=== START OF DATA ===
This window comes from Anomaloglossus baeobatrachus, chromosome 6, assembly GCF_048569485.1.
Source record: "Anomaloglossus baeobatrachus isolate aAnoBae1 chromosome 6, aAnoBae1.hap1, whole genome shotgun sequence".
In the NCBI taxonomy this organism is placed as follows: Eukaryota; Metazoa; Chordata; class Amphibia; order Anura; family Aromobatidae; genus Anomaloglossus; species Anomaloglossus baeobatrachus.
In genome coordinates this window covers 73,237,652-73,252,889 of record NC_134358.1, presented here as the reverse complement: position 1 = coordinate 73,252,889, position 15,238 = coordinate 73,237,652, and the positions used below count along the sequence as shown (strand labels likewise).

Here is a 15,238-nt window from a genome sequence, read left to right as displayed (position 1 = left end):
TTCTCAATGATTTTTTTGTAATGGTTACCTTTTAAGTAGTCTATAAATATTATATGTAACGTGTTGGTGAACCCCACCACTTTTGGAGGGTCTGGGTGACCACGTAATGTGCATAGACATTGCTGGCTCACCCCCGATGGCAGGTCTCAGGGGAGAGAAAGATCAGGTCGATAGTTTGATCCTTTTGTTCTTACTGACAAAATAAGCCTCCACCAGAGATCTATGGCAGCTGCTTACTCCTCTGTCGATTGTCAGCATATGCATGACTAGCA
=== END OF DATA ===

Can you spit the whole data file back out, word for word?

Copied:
This window comes from Anomaloglossus baeobatrachus, chromosome 6, assembly GCF_048569485.1.
Source record: "Anomaloglossus baeobatrachus isolate aAnoBae1 chromosome 6, aAnoBae1.hap1, whole genome shotgun sequence".
In the NCBI taxonomy this organism is placed as follows: Eukaryota; Metazoa; Chordata; class Amphibia; order Anura; family Aromobatidae; genus Anomaloglossus; species Anomaloglossus baeobatrachus.
In genome coordinates this window covers 73,237,652-73,252,889 of record NC_134358.1, presented here as the reverse complement: position 1 = coordinate 73,252,889, position 15,238 = coordinate 73,237,652, and the positions used below count along the sequence as shown (strand labels likewise).

Here is a 15,238-nt window from a genome sequence, read left to right as displayed (position 1 = left end):
TTCTCAATGATTTTTTTGTAATGGTTACCTTTTAAGTAGTCTATAAATATTATATGTAACGTGTTGGTGAACCCCACCACTTTTGGAGGGTCTGGGTGACCACGTAATGTGCATAGACATTGCTGGCTCACCCCCGATGGCAGGTCTCAGGGGAGAGAAAGATCAGGTCGATAGTTTGATCCTTTTGTTCTTACTGACAAAATAAGCCTCCACCAGAGATCTATGGCAGCTGCTTACTCCTCTGTCGATTGTCAGCATATGCATGACTAGCA